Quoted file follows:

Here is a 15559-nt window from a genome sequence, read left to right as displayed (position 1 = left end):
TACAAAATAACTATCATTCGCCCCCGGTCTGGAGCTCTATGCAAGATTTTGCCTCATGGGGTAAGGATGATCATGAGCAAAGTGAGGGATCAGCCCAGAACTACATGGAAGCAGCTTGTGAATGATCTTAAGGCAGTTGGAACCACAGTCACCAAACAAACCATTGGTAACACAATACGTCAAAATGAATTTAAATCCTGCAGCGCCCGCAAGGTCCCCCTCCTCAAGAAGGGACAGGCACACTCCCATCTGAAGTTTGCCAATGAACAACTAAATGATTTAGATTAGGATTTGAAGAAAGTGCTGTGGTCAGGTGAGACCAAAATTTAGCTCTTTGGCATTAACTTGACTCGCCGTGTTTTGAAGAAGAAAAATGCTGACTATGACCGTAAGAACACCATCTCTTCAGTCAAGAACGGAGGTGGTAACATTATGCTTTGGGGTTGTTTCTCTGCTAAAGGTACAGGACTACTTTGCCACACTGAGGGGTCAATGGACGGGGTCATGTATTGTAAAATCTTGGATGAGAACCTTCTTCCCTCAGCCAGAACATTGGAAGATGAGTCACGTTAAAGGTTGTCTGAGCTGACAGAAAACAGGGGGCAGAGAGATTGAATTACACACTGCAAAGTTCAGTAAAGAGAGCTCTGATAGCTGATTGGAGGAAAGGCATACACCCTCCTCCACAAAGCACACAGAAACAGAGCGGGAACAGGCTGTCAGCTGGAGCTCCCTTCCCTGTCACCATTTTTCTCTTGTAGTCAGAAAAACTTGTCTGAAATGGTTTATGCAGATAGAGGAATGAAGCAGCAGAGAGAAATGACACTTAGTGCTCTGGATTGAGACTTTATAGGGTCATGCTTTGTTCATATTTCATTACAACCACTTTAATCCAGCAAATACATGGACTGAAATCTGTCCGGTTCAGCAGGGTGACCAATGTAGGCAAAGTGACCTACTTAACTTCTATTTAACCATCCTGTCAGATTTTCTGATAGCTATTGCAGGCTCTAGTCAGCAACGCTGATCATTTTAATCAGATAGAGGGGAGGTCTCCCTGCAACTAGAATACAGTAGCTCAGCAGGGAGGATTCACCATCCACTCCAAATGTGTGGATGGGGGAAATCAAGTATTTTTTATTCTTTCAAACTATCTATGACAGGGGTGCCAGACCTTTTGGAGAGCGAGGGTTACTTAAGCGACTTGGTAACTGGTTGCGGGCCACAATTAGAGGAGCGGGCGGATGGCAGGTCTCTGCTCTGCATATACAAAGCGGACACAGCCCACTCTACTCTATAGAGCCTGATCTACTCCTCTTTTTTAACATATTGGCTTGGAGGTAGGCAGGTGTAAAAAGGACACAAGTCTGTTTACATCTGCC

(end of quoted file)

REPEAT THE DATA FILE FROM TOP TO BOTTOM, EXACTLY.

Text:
Here is a 15559-nt window from a genome sequence, read left to right as displayed (position 1 = left end):
TACAAAATAACTATCATTCGCCCCCGGTCTGGAGCTCTATGCAAGATTTTGCCTCATGGGGTAAGGATGATCATGAGCAAAGTGAGGGATCAGCCCAGAACTACATGGAAGCAGCTTGTGAATGATCTTAAGGCAGTTGGAACCACAGTCACCAAACAAACCATTGGTAACACAATACGTCAAAATGAATTTAAATCCTGCAGCGCCCGCAAGGTCCCCCTCCTCAAGAAGGGACAGGCACACTCCCATCTGAAGTTTGCCAATGAACAACTAAATGATTTAGATTAGGATTTGAAGAAAGTGCTGTGGTCAGGTGAGACCAAAATTTAGCTCTTTGGCATTAACTTGACTCGCCGTGTTTTGAAGAAGAAAAATGCTGACTATGACCGTAAGAACACCATCTCTTCAGTCAAGAACGGAGGTGGTAACATTATGCTTTGGGGTTGTTTCTCTGCTAAAGGTACAGGACTACTTTGCCACACTGAGGGGTCAATGGACGGGGTCATGTATTGTAAAATCTTGGATGAGAACCTTCTTCCCTCAGCCAGAACATTGGAAGATGAGTCACGTTAAAGGTTGTCTGAGCTGACAGAAAACAGGGGGCAGAGAGATTGAATTACACACTGCAAAGTTCAGTAAAGAGAGCTCTGATAGCTGATTGGAGGAAAGGCATACACCCTCCTCCACAAAGCACACAGAAACAGAGCGGGAACAGGCTGTCAGCTGGAGCTCCCTTCCCTGTCACCATTTTTCTCTTGTAGTCAGAAAAACTTGTCTGAAATGGTTTATGCAGATAGAGGAATGAAGCAGCAGAGAGAAATGACACTTAGTGCTCTGGATTGAGACTTTATAGGGTCATGCTTTGTTCATATTTCATTACAACCACTTTAATCCAGCAAATACATGGACTGAAATCTGTCCGGTTCAGCAGGGTGACCAATGTAGGCAAAGTGACCTACTTAACTTCTATTTAACCATCCTGTCAGATTTTCTGATAGCTATTGCAGGCTCTAGTCAGCAACGCTGATCATTTTAATCAGATAGAGGGGAGGTCTCCCTGCAACTAGAATACAGTAGCTCAGCAGGGAGGATTCACCATCCACTCCAAATGTGTGGATGGGGGAAATCAAGTATTTTTTATTCTTTCAAACTATCTATGACAGGGGTGCCAGACCTTTTGGAGAGCGAGGGTTACTTAAGCGACTTGGTAACTGGTTGCGGGCCACAATTAGAGGAGCGGGCGGATGGCAGGTCTCTGCTCTGCATATACAAAGCGGACACAGCCCACTCTACTCTATAGAGCCTGATCTACTCCTCTTTTTTAACATATTGGCTTGGAGGTAGGCAGGTGTAAAAAGGACACAAGTCTGTTTACATCTGCC